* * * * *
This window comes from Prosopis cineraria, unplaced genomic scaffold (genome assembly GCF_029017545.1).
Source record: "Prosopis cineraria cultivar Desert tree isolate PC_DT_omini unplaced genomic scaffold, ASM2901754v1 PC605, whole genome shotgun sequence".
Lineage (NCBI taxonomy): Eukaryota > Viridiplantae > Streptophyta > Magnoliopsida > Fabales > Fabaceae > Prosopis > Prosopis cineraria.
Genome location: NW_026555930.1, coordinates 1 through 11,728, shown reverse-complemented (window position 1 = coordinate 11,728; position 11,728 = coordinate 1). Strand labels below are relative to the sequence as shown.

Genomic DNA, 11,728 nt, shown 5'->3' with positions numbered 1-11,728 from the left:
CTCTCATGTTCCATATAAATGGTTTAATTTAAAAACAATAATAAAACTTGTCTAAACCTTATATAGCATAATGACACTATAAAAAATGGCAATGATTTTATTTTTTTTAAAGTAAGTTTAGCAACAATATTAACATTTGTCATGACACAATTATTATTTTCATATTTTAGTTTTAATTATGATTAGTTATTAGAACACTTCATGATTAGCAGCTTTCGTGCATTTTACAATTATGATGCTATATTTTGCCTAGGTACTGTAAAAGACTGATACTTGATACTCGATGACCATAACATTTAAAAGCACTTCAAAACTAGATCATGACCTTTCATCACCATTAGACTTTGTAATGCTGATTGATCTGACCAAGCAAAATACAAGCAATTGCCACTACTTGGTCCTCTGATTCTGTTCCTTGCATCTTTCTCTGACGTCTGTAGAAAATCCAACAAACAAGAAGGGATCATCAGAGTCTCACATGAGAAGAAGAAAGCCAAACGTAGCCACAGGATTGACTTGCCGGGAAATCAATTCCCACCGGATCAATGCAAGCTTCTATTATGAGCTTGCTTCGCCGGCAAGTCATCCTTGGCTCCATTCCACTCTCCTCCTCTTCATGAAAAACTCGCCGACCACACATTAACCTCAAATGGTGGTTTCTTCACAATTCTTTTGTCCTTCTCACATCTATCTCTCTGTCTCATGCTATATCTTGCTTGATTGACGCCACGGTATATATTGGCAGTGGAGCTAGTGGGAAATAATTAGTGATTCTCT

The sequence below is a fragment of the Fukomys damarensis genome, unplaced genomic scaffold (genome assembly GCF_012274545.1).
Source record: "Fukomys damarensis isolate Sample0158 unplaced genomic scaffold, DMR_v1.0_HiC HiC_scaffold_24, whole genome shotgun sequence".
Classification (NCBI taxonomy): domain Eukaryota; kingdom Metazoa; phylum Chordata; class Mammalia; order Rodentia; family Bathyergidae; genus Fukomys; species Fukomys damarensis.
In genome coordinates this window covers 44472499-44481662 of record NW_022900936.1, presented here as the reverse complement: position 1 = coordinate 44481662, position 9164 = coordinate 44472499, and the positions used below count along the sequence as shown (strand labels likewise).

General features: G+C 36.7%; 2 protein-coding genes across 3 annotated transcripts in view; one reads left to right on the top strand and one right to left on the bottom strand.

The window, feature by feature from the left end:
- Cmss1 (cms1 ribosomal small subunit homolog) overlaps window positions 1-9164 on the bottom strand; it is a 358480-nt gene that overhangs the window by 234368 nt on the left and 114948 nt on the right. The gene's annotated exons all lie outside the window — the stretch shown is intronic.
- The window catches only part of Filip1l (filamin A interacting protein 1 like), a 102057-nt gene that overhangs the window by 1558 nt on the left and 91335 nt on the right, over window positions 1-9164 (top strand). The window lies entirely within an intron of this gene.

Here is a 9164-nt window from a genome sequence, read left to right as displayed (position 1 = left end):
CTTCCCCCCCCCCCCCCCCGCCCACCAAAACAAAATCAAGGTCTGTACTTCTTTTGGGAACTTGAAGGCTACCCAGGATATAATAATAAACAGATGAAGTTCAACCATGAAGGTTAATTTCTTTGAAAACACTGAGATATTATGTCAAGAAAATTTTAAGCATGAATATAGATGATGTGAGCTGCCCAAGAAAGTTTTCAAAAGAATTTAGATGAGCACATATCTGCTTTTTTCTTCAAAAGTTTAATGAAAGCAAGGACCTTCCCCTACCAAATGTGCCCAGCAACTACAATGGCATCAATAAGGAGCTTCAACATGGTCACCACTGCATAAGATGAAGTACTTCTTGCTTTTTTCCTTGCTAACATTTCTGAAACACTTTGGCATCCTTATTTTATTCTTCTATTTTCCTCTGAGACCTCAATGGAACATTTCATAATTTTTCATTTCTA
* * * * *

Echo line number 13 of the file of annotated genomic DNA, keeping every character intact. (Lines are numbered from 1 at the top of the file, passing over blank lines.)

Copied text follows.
- Cmss1 (cms1 ribosomal small subunit homolog) overlaps window positions 1-9164 on the bottom strand; it is a 358480-nt gene that overhangs the window by 234368 nt on the left and 114948 nt on the right. The gene's annotated exons all lie outside the window — the stretch shown is intronic.